The discovery of 2,4-D as well as the similar hormone herbicides 2,4,5-T, and MCPA occurred during World War II and was a case of multiple discovery by four groups working independently under wartime secrecy in the United Kingdom and the United States: William G. Templeman and associates at Imperial Chemical Industries in the UK; Philip S. Nutman and associates at Rothamsted Research in the UK; Franklin D. Jones and associates at the American Chemical Paint Company; and Ezra Kraus, John W. Mitchell, and associates at the University of Chicago and the United States Department of Agriculture. In a prior 1987 report the IARC classified some chlorphenoxy herbicides including 2,4-D, MCPA and 2,4,5-T as a group as class 2B carcinogens - "possibly carcinogenic to humans".
Agent Orange, a defoliant used by the British in the Malayan Emergency and the U.S. in the Vietnam War, was equal parts 2,4,5-T and 2,4-D (2,4-dichlorophenoxyacetic acid).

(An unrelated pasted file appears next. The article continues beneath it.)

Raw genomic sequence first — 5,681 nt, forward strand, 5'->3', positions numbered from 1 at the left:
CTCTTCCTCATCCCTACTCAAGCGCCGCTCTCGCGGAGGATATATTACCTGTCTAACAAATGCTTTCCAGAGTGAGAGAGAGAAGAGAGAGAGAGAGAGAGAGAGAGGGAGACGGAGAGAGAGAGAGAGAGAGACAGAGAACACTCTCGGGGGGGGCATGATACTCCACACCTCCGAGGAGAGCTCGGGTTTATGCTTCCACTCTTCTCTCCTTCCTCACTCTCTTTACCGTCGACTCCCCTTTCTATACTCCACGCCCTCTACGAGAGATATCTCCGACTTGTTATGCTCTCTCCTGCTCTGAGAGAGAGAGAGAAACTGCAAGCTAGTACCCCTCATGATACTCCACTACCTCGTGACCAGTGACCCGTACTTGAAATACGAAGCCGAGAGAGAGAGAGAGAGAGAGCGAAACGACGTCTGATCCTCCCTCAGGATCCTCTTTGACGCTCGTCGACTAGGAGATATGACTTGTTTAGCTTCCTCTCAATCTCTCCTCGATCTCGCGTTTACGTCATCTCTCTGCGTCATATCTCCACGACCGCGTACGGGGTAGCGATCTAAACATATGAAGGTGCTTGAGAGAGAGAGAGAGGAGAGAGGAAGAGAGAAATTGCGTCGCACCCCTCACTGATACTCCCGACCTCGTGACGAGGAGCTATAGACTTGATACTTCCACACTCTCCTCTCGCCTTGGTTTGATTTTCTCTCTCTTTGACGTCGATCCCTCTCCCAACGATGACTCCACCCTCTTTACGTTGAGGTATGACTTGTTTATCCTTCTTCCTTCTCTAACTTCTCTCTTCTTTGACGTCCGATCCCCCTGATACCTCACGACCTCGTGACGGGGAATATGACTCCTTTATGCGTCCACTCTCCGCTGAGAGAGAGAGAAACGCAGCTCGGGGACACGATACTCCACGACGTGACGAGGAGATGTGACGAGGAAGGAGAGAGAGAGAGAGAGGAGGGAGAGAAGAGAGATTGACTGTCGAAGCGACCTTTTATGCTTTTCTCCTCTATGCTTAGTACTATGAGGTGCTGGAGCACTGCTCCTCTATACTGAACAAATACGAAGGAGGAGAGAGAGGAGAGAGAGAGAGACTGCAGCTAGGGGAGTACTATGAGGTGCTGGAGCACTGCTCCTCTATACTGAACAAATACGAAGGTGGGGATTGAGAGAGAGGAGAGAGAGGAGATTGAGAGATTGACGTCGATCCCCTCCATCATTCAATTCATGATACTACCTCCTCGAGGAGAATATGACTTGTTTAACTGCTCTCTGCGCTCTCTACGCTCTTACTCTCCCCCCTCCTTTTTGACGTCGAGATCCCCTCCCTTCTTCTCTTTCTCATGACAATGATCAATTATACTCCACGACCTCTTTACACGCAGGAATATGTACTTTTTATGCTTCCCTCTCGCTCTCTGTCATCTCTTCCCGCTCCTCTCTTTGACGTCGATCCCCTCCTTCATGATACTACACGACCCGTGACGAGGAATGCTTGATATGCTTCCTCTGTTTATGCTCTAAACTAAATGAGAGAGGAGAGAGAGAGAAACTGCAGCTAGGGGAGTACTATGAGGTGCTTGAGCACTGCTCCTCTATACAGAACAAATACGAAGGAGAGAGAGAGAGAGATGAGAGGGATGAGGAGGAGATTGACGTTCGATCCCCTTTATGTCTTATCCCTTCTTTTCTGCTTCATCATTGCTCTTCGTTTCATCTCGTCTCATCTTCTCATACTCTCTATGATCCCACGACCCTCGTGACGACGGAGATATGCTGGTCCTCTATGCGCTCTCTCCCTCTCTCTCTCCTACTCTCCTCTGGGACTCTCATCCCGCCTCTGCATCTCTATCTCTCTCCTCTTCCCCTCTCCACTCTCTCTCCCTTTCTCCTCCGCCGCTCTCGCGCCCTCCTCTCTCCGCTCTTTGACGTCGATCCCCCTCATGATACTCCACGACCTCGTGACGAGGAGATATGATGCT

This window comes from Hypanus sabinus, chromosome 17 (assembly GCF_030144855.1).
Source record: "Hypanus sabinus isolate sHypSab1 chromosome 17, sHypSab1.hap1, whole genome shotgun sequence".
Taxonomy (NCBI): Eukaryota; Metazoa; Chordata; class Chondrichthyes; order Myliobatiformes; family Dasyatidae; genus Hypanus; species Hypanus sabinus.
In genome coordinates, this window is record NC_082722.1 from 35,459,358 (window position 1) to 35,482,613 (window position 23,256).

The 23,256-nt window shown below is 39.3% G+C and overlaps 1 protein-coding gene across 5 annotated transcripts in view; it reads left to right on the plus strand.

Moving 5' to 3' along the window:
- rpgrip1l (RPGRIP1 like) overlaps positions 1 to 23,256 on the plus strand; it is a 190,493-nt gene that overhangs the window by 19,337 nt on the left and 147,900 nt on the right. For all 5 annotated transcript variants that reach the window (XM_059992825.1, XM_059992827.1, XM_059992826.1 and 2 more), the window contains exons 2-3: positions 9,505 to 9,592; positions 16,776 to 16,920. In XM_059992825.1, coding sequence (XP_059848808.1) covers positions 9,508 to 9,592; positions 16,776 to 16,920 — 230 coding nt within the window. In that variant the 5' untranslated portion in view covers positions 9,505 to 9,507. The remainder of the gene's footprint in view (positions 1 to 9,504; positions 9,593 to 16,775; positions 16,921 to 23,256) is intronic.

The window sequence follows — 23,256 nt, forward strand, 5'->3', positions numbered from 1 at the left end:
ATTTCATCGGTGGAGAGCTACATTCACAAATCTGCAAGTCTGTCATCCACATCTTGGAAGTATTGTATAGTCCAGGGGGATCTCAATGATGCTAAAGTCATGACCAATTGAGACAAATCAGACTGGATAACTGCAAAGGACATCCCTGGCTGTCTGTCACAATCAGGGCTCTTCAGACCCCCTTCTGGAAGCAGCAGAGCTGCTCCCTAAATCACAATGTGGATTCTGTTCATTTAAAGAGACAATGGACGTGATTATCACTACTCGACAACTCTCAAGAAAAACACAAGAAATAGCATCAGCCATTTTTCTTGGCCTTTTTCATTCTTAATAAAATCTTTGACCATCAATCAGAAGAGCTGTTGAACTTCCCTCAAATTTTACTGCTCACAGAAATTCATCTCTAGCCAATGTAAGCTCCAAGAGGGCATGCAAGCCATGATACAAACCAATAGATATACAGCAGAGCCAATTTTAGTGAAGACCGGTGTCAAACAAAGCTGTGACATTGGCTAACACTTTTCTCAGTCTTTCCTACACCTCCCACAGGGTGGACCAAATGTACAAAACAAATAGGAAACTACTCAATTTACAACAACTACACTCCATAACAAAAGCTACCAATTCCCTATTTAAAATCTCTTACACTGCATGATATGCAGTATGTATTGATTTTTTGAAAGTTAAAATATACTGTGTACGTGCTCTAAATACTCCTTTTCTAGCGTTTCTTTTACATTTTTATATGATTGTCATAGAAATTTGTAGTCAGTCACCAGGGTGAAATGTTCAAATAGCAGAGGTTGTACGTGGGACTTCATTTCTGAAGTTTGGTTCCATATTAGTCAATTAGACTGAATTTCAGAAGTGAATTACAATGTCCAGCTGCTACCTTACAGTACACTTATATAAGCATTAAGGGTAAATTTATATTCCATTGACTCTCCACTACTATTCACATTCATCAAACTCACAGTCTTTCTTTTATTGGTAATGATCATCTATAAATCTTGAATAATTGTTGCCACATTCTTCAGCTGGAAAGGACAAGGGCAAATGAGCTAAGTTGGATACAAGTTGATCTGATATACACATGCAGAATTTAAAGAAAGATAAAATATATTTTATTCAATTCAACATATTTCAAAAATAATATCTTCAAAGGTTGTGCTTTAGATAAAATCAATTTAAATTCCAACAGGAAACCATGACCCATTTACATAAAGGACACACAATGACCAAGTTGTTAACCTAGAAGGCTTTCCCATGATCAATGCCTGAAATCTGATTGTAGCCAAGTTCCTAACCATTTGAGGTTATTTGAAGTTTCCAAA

Indole-3-acetic acid

IAAindole acetic acidindoleacetic acid
William Tempelman found that when indole-3-acetic acid (IAA), the naturally occurring auxin, was used at high concentrations, it could stop plant growth.
The search for an acid with a longer half life, i.e. a metabolically and environmentally more stable compound led to 2,4-dichlorophenoxyacetic acid (2,4-D) and 2,4,5-trichlorophenoxyacetic acid (2,4,5-T), both phenoxy herbicides and analogs of IAA.

Vietnam War

Vietnamwar in Vietnamwar
2,4-D is one of the ingredients in Agent Orange, an herbicide that was widely used during the Vietnam War.
American officials also pointed out that the British had previously used 2,4,5-T and 2,4-D (virtually identical to America's use in Vietnam) on a large scale throughout the Malayan Emergency in the 1950s in order to destroy bushes, crops, and trees in effort to deny communist insurgents the concealment they needed to ambush passing convoys.

Genetically modified crops

genetically modifiedtransgenic cropsgenetically modified crop
Genetically modified crops#Herbicide resistance
In October 2014 the US EPA registered Dow's Enlist Duo maize, which is genetically modified to be resistant to both glyphosate and 2,4-D, in six states.